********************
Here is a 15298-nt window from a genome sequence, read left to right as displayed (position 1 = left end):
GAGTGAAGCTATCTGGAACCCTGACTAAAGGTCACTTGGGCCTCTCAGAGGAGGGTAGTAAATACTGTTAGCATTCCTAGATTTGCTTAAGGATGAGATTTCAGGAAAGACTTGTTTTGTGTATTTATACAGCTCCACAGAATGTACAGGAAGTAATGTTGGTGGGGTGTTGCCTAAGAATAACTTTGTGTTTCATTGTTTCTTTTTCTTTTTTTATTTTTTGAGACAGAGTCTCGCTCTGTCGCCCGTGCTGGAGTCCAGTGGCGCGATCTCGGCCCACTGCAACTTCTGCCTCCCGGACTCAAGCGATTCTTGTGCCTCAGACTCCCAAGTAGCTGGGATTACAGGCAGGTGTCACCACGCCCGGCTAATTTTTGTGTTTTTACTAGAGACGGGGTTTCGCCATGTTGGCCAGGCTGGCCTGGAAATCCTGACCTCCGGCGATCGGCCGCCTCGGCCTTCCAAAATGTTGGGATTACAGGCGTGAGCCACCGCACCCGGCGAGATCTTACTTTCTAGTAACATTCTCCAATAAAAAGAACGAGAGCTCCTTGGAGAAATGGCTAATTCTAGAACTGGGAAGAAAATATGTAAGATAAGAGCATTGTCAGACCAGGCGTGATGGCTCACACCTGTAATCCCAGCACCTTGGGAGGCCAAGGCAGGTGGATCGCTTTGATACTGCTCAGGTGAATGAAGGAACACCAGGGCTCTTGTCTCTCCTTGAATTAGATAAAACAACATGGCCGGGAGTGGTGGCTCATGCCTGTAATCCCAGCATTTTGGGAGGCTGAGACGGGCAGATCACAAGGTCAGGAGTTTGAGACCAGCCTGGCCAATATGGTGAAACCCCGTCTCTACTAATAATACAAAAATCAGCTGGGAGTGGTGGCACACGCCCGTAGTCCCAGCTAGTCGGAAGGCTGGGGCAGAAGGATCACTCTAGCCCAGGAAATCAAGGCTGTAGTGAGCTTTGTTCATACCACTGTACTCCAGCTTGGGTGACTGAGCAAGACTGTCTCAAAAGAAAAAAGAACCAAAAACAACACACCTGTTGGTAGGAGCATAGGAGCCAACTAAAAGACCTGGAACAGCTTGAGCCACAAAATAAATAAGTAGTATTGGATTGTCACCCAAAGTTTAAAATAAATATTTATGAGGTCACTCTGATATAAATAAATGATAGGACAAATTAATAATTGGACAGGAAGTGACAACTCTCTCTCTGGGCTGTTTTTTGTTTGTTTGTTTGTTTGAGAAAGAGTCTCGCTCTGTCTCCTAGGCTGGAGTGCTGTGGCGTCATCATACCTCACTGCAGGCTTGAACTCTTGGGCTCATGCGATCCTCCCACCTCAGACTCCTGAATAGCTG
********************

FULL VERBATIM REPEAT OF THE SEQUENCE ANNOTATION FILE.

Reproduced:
Here is a 15298-nt window from a genome sequence, read left to right as displayed (position 1 = left end):
GAGTGAAGCTATCTGGAACCCTGACTAAAGGTCACTTGGGCCTCTCAGAGGAGGGTAGTAAATACTGTTAGCATTCCTAGATTTGCTTAAGGATGAGATTTCAGGAAAGACTTGTTTTGTGTATTTATACAGCTCCACAGAATGTACAGGAAGTAATGTTGGTGGGGTGTTGCCTAAGAATAACTTTGTGTTTCATTGTTTCTTTTTCTTTTTTTATTTTTTGAGACAGAGTCTCGCTCTGTCGCCCGTGCTGGAGTCCAGTGGCGCGATCTCGGCCCACTGCAACTTCTGCCTCCCGGACTCAAGCGATTCTTGTGCCTCAGACTCCCAAGTAGCTGGGATTACAGGCAGGTGTCACCACGCCCGGCTAATTTTTGTGTTTTTACTAGAGACGGGGTTTCGCCATGTTGGCCAGGCTGGCCTGGAAATCCTGACCTCCGGCGATCGGCCGCCTCGGCCTTCCAAAATGTTGGGATTACAGGCGTGAGCCACCGCACCCGGCGAGATCTTACTTTCTAGTAACATTCTCCAATAAAAAGAACGAGAGCTCCTTGGAGAAATGGCTAATTCTAGAACTGGGAAGAAAATATGTAAGATAAGAGCATTGTCAGACCAGGCGTGATGGCTCACACCTGTAATCCCAGCACCTTGGGAGGCCAAGGCAGGTGGATCGCTTTGATACTGCTCAGGTGAATGAAGGAACACCAGGGCTCTTGTCTCTCCTTGAATTAGATAAAACAACATGGCCGGGAGTGGTGGCTCATGCCTGTAATCCCAGCATTTTGGGAGGCTGAGACGGGCAGATCACAAGGTCAGGAGTTTGAGACCAGCCTGGCCAATATGGTGAAACCCCGTCTCTACTAATAATACAAAAATCAGCTGGGAGTGGTGGCACACGCCCGTAGTCCCAGCTAGTCGGAAGGCTGGGGCAGAAGGATCACTCTAGCCCAGGAAATCAAGGCTGTAGTGAGCTTTGTTCATACCACTGTACTCCAGCTTGGGTGACTGAGCAAGACTGTCTCAAAAGAAAAAAGAACCAAAAACAACACACCTGTTGGTAGGAGCATAGGAGCCAACTAAAAGACCTGGAACAGCTTGAGCCACAAAATAAATAAGTAGTATTGGATTGTCACCCAAAGTTTAAAATAAATATTTATGAGGTCACTCTGATATAAATAAATGATAGGACAAATTAATAATTGGACAGGAAGTGACAACTCTCTCTCTGGGCTGTTTTTTGTTTGTTTGTTTGTTTGAGAAAGAGTCTCGCTCTGTCTCCTAGGCTGGAGTGCTGTGGCGTCATCATACCTCACTGCAGGCTTGAACTCTTGGGCTCATGCGATCCTCCCACCTCAGACTCCTGAATAGCTG